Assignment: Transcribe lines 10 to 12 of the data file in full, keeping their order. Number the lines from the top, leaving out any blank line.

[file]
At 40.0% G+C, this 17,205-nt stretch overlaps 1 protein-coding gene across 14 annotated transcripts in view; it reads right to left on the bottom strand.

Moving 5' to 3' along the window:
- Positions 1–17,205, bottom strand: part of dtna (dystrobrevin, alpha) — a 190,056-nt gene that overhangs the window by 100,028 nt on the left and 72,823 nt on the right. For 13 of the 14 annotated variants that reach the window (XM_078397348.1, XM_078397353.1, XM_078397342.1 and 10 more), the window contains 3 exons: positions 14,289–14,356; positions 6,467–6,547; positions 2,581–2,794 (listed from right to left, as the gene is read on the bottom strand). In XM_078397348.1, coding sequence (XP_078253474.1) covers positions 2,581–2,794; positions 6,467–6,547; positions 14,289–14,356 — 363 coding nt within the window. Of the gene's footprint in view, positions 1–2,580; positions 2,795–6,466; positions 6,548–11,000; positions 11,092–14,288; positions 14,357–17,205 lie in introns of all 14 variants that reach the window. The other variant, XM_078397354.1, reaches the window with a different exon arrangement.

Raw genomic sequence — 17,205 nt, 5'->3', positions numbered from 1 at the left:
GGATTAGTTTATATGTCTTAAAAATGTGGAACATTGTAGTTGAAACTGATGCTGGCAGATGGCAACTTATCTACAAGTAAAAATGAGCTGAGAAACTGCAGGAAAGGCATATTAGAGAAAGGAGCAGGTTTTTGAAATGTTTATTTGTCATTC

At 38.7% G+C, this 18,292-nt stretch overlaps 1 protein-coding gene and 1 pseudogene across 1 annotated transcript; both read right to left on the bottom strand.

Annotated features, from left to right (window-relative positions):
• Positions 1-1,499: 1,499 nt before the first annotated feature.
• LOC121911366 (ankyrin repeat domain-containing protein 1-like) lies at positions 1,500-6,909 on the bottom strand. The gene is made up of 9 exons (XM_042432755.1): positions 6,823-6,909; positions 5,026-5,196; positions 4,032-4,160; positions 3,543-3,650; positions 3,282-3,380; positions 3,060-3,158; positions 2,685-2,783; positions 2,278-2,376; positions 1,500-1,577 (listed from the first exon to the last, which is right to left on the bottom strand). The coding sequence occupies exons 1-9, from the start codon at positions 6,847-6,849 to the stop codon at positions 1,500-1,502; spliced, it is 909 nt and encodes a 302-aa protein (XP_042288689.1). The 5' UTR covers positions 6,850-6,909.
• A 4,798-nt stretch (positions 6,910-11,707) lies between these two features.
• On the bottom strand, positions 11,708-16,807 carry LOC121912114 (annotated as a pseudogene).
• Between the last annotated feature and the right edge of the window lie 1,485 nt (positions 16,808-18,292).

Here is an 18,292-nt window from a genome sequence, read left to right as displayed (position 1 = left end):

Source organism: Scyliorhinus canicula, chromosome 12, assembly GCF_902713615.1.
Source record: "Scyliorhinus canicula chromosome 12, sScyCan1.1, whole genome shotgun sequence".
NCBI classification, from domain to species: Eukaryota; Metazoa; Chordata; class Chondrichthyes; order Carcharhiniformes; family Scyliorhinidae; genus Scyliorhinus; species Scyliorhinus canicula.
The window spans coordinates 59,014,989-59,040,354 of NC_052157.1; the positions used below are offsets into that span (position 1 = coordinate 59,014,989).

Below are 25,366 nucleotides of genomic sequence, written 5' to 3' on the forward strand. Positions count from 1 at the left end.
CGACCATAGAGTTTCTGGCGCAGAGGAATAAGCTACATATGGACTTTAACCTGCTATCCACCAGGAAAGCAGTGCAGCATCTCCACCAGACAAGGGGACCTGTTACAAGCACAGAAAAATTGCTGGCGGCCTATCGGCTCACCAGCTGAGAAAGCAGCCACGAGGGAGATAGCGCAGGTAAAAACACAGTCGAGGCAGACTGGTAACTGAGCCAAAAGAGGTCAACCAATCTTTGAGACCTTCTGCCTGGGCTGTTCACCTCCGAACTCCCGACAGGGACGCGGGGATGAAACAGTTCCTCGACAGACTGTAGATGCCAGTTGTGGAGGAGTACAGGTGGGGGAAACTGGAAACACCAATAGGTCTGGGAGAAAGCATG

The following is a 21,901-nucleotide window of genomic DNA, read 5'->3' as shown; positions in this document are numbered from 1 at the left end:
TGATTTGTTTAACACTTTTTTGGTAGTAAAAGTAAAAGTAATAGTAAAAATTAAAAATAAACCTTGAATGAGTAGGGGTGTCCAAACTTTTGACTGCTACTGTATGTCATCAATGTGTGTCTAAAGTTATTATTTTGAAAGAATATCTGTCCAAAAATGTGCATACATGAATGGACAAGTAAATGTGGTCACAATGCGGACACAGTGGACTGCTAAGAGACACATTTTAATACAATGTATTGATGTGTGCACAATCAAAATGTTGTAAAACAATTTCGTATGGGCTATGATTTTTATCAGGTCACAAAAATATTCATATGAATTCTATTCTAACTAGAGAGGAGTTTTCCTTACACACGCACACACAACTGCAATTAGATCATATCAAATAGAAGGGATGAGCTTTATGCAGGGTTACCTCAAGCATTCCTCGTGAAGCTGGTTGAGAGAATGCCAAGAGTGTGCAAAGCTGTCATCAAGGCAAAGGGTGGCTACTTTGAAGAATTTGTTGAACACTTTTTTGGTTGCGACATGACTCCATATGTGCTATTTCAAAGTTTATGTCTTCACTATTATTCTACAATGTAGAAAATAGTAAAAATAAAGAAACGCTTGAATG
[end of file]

• A 4,798-nt stretch (positions 6,910-11,707) lies between these two features.
• On the bottom strand, positions 11,708-16,807 carry LOC121912114 (annotated as a pseudogene).
• Between the last annotated feature and the right edge of the window lie 1,485 nt (positions 16,808-18,292).